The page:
Review: Packed MADFest sees martechs locked-on to finding solutions


It’s been dubbed ‘the Coachella of marketing events’, and this week MADFest London 2023, the disruptive advertising, media and adtech festival, delivered a vibrant, packed to the rafters series of debates, networking opportunities and some serious learning for agencies and brands.

MADFest 2023

The hugely popular media industry event kicked off on Tuesday 4 July in Brick Lane in the East End, with thousands of industry professionals thronging to listen to the latest thinking, ideas and challenges facing the industry, and to network, strike deals and, well, have fun – this IS MADFest after all.

Where next?: Agencies and brands at MADFest sought the best thinking on what lies ahead in an age of change. ©Mediashotz

Among the key speakers were the BBC’s newest ‘Dragon’ Gary Neville, rugby ace and presenter, Ugo Monye, chef Tom Kerridge and writer and food critic Jay Rayner.

They mixed with marketing leaders from some of the best known British and global brands; Heineken, Tesco, Uber, Samsung, Monzo, Boots, Virgin and Diageo, to name just a few of them.

It was easier to name the adtechs that were not present, as everyone from Adtonos, Adform and AMA, to Lumen, RTB House, SmartFrame and countless others, showed up to join the discussion about where the marketing and adtech sectors are heading next, as the world prepares for major changes on how data is used.

For those who may not know what that might hold, the big one is that Google will phase out the use of cookies on its Chrome browser by next year, which will make it more difficult for brands to track users and therefore target their advertising better.

Apple already phased out its use of cookies back in 2021, during the global pandemic.

This is arguably where the adtech world steps in. It promises much in the way of new technology that aims to help brands find new and better ways to ensure their ‘ad dollars’ will continue to be well spent in the ‘post-cookie’ era.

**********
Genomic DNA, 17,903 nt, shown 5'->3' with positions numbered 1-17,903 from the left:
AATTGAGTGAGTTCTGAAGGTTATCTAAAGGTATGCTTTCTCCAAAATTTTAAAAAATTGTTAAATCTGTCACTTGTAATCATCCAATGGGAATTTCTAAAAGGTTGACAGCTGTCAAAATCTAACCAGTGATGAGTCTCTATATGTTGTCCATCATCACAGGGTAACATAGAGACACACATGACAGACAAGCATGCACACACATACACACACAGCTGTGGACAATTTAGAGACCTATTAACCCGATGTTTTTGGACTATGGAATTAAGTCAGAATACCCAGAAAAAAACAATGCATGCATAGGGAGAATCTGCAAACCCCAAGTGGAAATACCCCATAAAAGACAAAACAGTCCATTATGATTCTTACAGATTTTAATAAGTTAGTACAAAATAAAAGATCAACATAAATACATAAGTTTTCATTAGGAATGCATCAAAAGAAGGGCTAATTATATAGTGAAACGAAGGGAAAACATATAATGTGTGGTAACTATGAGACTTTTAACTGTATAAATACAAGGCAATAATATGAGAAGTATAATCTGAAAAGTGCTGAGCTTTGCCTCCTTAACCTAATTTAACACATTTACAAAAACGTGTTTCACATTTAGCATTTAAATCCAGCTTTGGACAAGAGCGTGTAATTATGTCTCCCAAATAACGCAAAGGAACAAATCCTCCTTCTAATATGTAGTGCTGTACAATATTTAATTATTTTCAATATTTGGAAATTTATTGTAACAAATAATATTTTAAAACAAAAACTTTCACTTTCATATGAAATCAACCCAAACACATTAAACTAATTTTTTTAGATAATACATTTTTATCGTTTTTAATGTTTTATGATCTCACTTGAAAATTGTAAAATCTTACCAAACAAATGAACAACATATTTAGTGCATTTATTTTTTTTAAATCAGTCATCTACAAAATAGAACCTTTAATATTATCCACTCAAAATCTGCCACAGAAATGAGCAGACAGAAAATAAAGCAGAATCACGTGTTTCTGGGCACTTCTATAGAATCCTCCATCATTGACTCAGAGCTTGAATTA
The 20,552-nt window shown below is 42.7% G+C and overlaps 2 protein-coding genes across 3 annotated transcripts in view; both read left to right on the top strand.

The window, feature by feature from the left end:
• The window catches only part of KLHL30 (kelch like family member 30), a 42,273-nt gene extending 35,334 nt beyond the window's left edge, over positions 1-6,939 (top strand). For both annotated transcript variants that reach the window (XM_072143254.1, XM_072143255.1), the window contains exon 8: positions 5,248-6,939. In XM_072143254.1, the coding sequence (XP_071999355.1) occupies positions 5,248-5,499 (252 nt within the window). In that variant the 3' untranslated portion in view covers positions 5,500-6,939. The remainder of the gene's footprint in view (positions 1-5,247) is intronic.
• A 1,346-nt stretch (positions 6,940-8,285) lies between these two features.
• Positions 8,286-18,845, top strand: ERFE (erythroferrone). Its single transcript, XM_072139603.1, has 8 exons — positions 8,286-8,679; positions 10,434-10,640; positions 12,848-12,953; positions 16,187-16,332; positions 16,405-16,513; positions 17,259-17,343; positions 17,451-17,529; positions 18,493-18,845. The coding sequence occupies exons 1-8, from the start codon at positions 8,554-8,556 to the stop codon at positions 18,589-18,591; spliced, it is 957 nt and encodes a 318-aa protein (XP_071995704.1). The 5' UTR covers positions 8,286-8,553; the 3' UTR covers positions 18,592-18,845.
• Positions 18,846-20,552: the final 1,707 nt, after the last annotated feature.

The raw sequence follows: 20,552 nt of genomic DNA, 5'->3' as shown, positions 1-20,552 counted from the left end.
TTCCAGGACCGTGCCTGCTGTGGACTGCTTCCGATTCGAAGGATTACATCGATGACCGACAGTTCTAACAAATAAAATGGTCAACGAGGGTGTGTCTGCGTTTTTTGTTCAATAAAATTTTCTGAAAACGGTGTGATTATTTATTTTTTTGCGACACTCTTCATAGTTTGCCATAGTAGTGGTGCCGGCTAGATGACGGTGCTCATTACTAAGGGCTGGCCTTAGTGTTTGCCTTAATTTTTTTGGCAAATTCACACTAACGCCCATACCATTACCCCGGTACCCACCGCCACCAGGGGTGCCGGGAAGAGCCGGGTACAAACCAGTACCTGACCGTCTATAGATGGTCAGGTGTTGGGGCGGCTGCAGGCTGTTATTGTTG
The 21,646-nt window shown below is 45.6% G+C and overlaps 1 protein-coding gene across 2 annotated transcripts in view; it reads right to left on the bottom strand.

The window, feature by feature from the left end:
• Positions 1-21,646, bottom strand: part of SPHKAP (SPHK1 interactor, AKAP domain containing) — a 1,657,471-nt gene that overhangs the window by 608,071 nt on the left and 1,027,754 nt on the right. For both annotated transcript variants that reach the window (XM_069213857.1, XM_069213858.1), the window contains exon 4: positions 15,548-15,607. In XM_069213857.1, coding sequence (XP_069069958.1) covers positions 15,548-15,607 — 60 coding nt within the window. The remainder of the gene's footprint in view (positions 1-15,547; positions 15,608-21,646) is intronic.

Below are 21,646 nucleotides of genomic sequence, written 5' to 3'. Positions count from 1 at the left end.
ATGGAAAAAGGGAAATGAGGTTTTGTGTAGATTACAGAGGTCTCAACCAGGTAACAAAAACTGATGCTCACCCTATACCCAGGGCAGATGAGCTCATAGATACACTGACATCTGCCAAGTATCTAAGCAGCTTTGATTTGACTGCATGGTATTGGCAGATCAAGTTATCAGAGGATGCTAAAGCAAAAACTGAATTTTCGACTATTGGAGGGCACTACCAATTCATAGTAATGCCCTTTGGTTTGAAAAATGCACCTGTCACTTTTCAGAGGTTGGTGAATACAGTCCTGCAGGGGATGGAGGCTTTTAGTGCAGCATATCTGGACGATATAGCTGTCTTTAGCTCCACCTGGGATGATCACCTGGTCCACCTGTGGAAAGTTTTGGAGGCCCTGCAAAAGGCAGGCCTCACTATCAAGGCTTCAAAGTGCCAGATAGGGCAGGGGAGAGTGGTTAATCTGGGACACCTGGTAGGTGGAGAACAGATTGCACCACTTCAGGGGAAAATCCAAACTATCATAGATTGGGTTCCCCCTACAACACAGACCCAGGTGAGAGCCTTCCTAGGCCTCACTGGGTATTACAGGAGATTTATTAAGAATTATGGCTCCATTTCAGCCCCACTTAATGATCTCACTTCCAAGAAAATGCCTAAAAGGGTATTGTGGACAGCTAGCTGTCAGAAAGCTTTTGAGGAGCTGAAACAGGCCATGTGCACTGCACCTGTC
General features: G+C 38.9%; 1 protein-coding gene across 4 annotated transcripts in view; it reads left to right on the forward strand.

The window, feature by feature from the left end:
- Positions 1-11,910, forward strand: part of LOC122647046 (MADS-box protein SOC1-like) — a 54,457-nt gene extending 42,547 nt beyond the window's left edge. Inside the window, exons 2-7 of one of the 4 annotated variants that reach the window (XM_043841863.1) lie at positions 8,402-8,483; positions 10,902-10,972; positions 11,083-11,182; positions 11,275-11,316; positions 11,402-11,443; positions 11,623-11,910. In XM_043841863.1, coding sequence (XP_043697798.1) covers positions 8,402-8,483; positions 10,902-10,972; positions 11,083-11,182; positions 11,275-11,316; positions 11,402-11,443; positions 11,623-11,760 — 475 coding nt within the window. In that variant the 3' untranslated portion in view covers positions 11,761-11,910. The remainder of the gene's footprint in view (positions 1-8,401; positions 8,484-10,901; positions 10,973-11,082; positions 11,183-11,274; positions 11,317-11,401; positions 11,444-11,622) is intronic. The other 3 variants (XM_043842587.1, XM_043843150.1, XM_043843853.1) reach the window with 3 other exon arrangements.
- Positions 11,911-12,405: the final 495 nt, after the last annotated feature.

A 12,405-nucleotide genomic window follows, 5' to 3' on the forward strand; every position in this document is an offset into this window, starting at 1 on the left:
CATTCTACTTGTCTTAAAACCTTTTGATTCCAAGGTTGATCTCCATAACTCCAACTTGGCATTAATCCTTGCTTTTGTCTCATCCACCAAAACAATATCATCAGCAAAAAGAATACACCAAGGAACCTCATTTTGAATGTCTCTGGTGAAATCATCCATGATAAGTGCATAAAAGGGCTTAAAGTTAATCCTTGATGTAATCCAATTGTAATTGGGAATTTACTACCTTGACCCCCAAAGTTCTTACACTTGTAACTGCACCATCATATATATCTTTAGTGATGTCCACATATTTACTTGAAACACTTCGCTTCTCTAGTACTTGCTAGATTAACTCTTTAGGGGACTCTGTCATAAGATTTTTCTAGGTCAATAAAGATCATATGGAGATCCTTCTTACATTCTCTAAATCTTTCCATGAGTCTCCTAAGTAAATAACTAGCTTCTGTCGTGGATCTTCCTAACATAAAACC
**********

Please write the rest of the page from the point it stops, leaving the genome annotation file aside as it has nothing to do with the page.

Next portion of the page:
Cookies aside, there was also the controversial subject of artificial intelligence in the tech world generally, as well as with adtechs, plus of course the post-pandemic cost-of-living-crisis and how this affects brands, budgets and marketing for the next year.

Brands and martechs also shared the latest thinking on the growing importance of the attention economy.

Equality, diversity and inclusion also remain high on the agenda. And, in a bid to amplify the lack of women in leading roles, for the first time ever, MADFest included a huge ‘Female Leaders Bar’, with its own conference space, meeting zones and, of course an actual bar – soft drinks only.

You can read more about The Female Leaders Bar here.

Power women: Julia Linehan and Lianre Robinson discuss the path to female leadership at MADFest 2023. ©Mediashotz

The full on turnout at this year’s MADFest did cause some issues over the first two days, with long queues, made less bearable by the typical downpours that so often accompany that other major event in London – Wimbledon.

However, this could be seen as a sign that, despite the current economic headwinds, the marketing and adtech sectors are fully locked-on to the issues at hand.